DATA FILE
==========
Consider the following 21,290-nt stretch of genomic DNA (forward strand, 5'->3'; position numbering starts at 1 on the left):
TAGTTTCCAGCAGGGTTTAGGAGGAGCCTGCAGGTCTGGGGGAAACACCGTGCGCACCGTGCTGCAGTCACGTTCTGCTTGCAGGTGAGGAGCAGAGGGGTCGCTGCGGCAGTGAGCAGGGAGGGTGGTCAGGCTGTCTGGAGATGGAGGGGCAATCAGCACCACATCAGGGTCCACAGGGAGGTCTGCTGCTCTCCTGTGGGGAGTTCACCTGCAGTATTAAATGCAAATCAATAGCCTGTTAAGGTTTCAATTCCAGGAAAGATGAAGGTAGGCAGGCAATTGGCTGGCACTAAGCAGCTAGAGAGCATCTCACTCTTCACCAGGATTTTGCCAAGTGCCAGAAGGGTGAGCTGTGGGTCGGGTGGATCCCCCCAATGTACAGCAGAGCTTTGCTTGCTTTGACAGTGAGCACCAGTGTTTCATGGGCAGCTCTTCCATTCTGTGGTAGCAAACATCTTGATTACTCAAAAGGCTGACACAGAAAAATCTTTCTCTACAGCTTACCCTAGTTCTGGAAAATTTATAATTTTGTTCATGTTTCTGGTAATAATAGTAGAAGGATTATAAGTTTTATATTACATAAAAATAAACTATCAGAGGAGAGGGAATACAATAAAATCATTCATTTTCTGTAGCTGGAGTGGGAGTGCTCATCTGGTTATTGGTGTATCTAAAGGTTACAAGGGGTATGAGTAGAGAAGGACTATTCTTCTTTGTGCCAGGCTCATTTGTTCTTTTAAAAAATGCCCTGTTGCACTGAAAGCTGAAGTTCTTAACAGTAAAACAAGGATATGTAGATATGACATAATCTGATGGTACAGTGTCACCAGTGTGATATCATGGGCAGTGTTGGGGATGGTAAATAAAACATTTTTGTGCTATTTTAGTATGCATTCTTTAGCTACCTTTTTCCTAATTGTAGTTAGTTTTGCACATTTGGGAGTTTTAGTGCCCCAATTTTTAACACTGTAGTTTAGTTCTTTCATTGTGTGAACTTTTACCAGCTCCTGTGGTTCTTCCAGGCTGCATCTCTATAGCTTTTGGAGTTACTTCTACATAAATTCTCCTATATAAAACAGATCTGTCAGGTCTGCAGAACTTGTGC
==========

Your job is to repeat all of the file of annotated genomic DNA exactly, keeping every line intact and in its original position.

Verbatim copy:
Consider the following 21,290-nt stretch of genomic DNA (forward strand, 5'->3'; position numbering starts at 1 on the left):
TAGTTTCCAGCAGGGTTTAGGAGGAGCCTGCAGGTCTGGGGGAAACACCGTGCGCACCGTGCTGCAGTCACGTTCTGCTTGCAGGTGAGGAGCAGAGGGGTCGCTGCGGCAGTGAGCAGGGAGGGTGGTCAGGCTGTCTGGAGATGGAGGGGCAATCAGCACCACATCAGGGTCCACAGGGAGGTCTGCTGCTCTCCTGTGGGGAGTTCACCTGCAGTATTAAATGCAAATCAATAGCCTGTTAAGGTTTCAATTCCAGGAAAGATGAAGGTAGGCAGGCAATTGGCTGGCACTAAGCAGCTAGAGAGCATCTCACTCTTCACCAGGATTTTGCCAAGTGCCAGAAGGGTGAGCTGTGGGTCGGGTGGATCCCCCCAATGTACAGCAGAGCTTTGCTTGCTTTGACAGTGAGCACCAGTGTTTCATGGGCAGCTCTTCCATTCTGTGGTAGCAAACATCTTGATTACTCAAAAGGCTGACACAGAAAAATCTTTCTCTACAGCTTACCCTAGTTCTGGAAAATTTATAATTTTGTTCATGTTTCTGGTAATAATAGTAGAAGGATTATAAGTTTTATATTACATAAAAATAAACTATCAGAGGAGAGGGAATACAATAAAATCATTCATTTTCTGTAGCTGGAGTGGGAGTGCTCATCTGGTTATTGGTGTATCTAAAGGTTACAAGGGGTATGAGTAGAGAAGGACTATTCTTCTTTGTGCCAGGCTCATTTGTTCTTTTAAAAAATGCCCTGTTGCACTGAAAGCTGAAGTTCTTAACAGTAAAACAAGGATATGTAGATATGACATAATCTGATGGTACAGTGTCACCAGTGTGATATCATGGGCAGTGTTGGGGATGGTAAATAAAACATTTTTGTGCTATTTTAGTATGCATTCTTTAGCTACCTTTTTCCTAATTGTAGTTAGTTTTGCACATTTGGGAGTTTTAGTGCCCCAATTTTTAACACTGTAGTTTAGTTCTTTCATTGTGTGAACTTTTACCAGCTCCTGTGGTTCTTCCAGGCTGCATCTCTATAGCTTTTGGAGTTACTTCTACATAAATTCTCCTATATAAAACAGATCTGTCAGGTCTGCAGAACTTGTGC